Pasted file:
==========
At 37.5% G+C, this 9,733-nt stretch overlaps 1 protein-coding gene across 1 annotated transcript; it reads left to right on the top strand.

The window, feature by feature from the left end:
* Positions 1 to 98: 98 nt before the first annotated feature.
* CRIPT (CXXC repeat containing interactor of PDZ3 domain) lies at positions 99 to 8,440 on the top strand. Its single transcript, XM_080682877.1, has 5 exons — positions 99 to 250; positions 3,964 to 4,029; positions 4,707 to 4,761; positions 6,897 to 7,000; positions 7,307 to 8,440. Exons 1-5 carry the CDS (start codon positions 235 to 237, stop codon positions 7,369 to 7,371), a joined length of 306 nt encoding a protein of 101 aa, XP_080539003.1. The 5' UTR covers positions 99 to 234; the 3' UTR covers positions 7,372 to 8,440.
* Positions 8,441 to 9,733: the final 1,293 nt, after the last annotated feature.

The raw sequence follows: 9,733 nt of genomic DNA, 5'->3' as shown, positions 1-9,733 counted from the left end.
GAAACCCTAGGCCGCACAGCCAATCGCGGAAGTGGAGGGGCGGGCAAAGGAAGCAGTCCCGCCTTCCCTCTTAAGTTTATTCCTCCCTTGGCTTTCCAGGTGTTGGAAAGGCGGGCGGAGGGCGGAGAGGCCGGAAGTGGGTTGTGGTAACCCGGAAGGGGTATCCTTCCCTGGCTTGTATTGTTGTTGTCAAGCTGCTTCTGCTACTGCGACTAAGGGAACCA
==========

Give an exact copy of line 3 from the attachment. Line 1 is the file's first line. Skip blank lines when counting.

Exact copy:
* Positions 1 to 98: 98 nt before the first annotated feature.